What is Protected when Filing Bankruptcy?Last Revised on December 10, 2010
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Bankruptcy is usually the last option after all the attempts people make to pay off debts and still can’t succeed; often times the reason is income reduction or the job loss. It should be avoided if possible because it destroys your credit like nothing else, and takes away lots of things you own but not everything; that’s why it is called bankruptcy protection. The rules vary from state to state as they each regulate their own laws.
List of Things, Items or Assets Bankruptcy Protects
Your Family Home. If you use the property for primary residency, then most states lets you hold onto it. In Florida you can keep upto 160 acres, and Texan residents are protected upto 200 acres in rural areas and 10 acres in city proximity. Also if the mortgage balance is more than the worth of the house, the owner get to keep it as long as payments are made on time. Federal government has started a new program called Making Home Affordable; this is the best way to protect your assets under bankruptcy. Filing a Chapter 7 will completely eliminate all the unsecured creditors, and the home maybe protected from foreclosure as well. But chapter 13 provides you better protection when it comes to home, property and other assets; as you will see the main difference between chapter 7 and chapter 13 bankruptcy little bit later.
Personal Car. Just like your house, exemption of car from getting seized during bankruptcy will depend on the value of the car. If the car is worth less than what the owner owe and the payments can be made steadily, then the car can be protected. The state of Delaware and Nevada are the best states for exempting any vehicle for value about $15,000. Other states such as New Jersey and Connecticut the limit is about $3,450. The federal wild card to keep the car is nearly $12,000.
Your Retirement Funds. As you might know that a lot of retirement funds are exempted from tax. They are also protected from bankruptcy up to the amount of about $1.10 million per individuals. These retirement accounts include 401k, pensions, social security, disability benefits, veteran benefits from military services, some IRA accounts, etc. However, please refrain from transferring money from your investment and other accounts into a single retirement fund they are not protected under bankruptcy chapters. If you are caught doing that by panel of trustees, you risk losing money from your original retirement account after account getting frozen for many months to investigate.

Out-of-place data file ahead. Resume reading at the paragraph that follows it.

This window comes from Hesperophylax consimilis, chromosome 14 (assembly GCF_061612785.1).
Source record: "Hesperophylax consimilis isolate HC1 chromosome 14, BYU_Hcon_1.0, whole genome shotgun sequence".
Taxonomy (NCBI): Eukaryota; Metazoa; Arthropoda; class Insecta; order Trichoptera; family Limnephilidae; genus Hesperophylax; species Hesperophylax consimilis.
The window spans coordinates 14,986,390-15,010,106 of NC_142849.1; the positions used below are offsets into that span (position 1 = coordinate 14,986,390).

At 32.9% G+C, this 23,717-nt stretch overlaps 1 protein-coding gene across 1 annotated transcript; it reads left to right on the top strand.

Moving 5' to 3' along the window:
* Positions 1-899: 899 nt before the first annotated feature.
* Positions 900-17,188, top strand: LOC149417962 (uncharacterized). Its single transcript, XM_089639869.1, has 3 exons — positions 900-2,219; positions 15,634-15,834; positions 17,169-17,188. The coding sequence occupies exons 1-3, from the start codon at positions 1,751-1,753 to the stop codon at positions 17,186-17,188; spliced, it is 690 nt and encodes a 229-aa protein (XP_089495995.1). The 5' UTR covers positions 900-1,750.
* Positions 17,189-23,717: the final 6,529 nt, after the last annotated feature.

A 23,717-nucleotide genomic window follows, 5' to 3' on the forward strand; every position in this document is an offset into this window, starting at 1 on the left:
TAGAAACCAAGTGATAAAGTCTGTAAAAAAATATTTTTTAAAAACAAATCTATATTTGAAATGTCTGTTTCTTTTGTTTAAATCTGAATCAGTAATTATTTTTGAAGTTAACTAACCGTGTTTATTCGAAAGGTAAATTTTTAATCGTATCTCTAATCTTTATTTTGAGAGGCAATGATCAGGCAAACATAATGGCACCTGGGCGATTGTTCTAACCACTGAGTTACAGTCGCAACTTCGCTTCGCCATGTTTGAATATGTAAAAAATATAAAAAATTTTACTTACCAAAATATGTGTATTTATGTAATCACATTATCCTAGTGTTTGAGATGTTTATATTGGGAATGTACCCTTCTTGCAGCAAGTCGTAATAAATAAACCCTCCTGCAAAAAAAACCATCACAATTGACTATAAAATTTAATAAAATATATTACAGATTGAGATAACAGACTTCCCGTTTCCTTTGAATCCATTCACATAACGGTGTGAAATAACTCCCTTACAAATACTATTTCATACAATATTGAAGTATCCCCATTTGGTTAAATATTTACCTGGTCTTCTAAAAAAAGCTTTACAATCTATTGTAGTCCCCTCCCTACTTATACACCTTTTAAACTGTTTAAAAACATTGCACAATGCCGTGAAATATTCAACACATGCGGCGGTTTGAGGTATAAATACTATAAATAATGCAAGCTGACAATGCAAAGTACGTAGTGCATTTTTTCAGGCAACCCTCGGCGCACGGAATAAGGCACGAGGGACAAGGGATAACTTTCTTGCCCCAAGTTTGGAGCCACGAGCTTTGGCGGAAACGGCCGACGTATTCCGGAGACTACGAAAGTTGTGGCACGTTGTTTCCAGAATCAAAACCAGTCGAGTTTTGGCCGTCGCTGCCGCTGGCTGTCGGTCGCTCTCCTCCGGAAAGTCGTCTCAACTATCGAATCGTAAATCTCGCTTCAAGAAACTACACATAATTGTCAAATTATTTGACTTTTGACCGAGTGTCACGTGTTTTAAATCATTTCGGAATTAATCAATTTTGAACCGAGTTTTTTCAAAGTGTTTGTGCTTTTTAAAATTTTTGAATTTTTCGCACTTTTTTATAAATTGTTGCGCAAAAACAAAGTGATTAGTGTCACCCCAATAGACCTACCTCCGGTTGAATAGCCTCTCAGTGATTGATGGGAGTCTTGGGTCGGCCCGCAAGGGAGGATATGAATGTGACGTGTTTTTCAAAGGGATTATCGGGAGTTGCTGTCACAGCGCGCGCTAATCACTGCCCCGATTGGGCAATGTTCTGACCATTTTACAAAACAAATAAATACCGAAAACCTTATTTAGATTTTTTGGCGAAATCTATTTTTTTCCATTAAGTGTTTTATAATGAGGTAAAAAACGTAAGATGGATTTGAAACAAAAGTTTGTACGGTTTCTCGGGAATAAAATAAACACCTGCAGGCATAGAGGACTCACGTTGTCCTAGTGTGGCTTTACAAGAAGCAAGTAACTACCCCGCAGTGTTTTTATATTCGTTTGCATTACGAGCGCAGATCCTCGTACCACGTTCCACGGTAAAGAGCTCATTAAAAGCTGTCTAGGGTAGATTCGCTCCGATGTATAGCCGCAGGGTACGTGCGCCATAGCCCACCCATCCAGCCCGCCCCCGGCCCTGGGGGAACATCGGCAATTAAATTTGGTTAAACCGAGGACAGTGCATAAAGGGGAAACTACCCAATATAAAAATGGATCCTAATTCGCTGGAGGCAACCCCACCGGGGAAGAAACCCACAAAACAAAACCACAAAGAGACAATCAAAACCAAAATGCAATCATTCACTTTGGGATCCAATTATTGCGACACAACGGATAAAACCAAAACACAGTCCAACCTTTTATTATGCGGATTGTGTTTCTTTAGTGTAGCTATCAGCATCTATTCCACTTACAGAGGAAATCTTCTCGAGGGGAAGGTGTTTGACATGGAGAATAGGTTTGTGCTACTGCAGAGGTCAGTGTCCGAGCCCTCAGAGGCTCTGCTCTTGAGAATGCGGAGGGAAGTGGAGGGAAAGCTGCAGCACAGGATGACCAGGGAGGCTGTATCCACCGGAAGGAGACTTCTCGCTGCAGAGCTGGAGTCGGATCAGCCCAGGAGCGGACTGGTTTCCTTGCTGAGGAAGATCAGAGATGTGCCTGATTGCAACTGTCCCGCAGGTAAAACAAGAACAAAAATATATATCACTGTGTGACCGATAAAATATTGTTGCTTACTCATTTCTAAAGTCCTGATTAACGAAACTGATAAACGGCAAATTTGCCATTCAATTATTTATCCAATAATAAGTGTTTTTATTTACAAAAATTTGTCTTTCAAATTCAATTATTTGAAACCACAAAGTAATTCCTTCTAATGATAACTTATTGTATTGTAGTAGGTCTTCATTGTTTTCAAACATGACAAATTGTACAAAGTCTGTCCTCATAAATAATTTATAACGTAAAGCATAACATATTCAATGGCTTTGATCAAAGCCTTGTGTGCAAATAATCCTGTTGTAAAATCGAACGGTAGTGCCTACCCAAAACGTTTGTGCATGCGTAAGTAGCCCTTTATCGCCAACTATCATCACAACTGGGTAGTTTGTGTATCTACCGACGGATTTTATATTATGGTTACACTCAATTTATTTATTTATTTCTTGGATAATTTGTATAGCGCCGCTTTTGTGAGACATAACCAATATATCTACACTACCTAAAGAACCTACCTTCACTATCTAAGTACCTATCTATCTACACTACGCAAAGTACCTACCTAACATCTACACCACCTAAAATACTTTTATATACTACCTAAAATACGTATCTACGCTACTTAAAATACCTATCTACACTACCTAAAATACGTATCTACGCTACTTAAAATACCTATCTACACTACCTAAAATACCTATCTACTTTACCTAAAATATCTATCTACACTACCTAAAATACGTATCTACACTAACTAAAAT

Your Life Insurance Policy. Probably the safest thing from bankruptcy government take aways besides your retirement funds is the life insurance policy. Some state laws look at the policy as an investment and it can get tricky for the insurance holders how to take the next step. The state of Florida protects the entire insurance policy, whereas Ohio allows exemption only when the beneficiary is a dependent, after that the entire amount gets no protection at all. Life insurance contracts along with worker compensations are generally left untouched.
Education Saving Plans. It is also known as 529 plans, which is a state run investment plan to give families the opportunity to save money for college education, and it is also tax free. One of the newest bankruptcy asset protection law provides a first time clear protection for money in this plans. The protection is limited to amount less than $5,000 if the plan was started less than two years before bankruptcy declaration process. Usually the money is protected as long as the beneficiary isn’t the person who is filing for bankruptcy. Otherwise, the 529 money will be cashed out by the trustees to pay the creditors.
So what are the different types of protections offered by filing Chapter 7, 11, 12 and 13? Well, it is very simple when written like this:
In Chapter 7, all the non-exempt assets and property goes to bankruptcy trustee who solds them to liquidate them and proceeds goes to debtor’s unsecured creditors. This is for people who doesn’t have anything to lose – such as car or house. As long as the debtor isn’t charged with concealing any financial records, some of the debts will be discharged consequently. Most debts are forgiven, so your responsibility end right away after approval.
In Chapter 11,both the creditor and debtor work together. The bankruptcy filer retains ownership of his or her assets and is called DIP, a Debtor In Possession. He or she controls and run the daily operations of the business, and negotiates the payments while the court moderates. Chapter 12 is for farmers.
In Chapter 13, the debtors retains the right to personal assets as well. The difference is that the loan payment is postponed, considering the cost and expenses of living and running a business. Chapter 13 bankruptcy is for people who can recover if given a chance with sufficient time, as they make enough money to cover daily expenses but have little left to pay the creditors. This one doesn’t usually resolve within a year, it takes over 5 years. It protects you from direct action against you, while you remain obligated for repayment overseen by the court.
So back to what most people are asking: is my house protected under bankruptcy? Yes, your home property is often protected in bankruptcy. Often filing chapter 13 bankruptcy gives you better chance to keep it and not get seized by the banks or the party representing your creditor and other lenders.
Exempted items include clothing, tools of the trade and home furnishings. Main protections include foreclosure, repossession, wage garnishment, creditor harassment and seizure of bank accounts. Please remember that the specific requirements, eligibility, exemptions and protections vary state to state and can be difficult to explain in detail as a result.
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